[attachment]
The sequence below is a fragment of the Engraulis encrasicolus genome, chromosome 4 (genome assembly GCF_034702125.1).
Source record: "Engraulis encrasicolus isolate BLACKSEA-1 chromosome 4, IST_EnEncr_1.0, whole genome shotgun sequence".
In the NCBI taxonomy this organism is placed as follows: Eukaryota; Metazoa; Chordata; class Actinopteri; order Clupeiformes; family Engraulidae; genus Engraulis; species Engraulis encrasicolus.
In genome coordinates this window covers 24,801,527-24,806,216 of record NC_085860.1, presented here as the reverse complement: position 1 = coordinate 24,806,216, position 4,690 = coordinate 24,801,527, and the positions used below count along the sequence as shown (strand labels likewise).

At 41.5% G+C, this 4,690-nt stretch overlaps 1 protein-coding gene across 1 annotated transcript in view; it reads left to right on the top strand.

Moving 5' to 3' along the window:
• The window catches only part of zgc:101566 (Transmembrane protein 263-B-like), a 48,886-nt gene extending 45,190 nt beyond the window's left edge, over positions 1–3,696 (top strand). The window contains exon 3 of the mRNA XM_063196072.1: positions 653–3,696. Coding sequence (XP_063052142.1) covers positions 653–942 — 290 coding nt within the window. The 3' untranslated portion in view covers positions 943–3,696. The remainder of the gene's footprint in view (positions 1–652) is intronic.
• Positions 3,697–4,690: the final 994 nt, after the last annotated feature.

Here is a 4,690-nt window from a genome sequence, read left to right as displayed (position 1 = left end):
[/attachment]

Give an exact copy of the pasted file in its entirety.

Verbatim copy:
The sequence below is a fragment of the Engraulis encrasicolus genome, chromosome 4 (genome assembly GCF_034702125.1).
Source record: "Engraulis encrasicolus isolate BLACKSEA-1 chromosome 4, IST_EnEncr_1.0, whole genome shotgun sequence".
In the NCBI taxonomy this organism is placed as follows: Eukaryota; Metazoa; Chordata; class Actinopteri; order Clupeiformes; family Engraulidae; genus Engraulis; species Engraulis encrasicolus.
In genome coordinates this window covers 24,801,527-24,806,216 of record NC_085860.1, presented here as the reverse complement: position 1 = coordinate 24,806,216, position 4,690 = coordinate 24,801,527, and the positions used below count along the sequence as shown (strand labels likewise).

At 41.5% G+C, this 4,690-nt stretch overlaps 1 protein-coding gene across 1 annotated transcript in view; it reads left to right on the top strand.

Moving 5' to 3' along the window:
• The window catches only part of zgc:101566 (Transmembrane protein 263-B-like), a 48,886-nt gene extending 45,190 nt beyond the window's left edge, over positions 1–3,696 (top strand). The window contains exon 3 of the mRNA XM_063196072.1: positions 653–3,696. Coding sequence (XP_063052142.1) covers positions 653–942 — 290 coding nt within the window. The 3' untranslated portion in view covers positions 943–3,696. The remainder of the gene's footprint in view (positions 1–652) is intronic.
• Positions 3,697–4,690: the final 994 nt, after the last annotated feature.

Here is a 4,690-nt window from a genome sequence, read left to right as displayed (position 1 = left end):